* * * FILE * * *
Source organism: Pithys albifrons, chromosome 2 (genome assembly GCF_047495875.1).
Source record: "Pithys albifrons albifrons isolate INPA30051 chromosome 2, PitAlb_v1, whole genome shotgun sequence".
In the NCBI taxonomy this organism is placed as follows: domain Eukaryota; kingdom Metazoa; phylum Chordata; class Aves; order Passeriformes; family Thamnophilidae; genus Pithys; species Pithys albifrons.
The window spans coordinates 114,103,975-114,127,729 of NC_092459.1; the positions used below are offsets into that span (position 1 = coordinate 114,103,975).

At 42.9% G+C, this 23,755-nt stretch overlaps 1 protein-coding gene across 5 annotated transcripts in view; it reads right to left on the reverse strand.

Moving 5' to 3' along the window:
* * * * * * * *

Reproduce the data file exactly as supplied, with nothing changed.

Source organism: Pithys albifrons, chromosome 2 (genome assembly GCF_047495875.1).
Source record: "Pithys albifrons albifrons isolate INPA30051 chromosome 2, PitAlb_v1, whole genome shotgun sequence".
In the NCBI taxonomy this organism is placed as follows: domain Eukaryota; kingdom Metazoa; phylum Chordata; class Aves; order Passeriformes; family Thamnophilidae; genus Pithys; species Pithys albifrons.
The window spans coordinates 114,103,975-114,127,729 of NC_092459.1; the positions used below are offsets into that span (position 1 = coordinate 114,103,975).

At 42.9% G+C, this 23,755-nt stretch overlaps 1 protein-coding gene across 5 annotated transcripts in view; it reads right to left on the reverse strand.

Moving 5' to 3' along the window: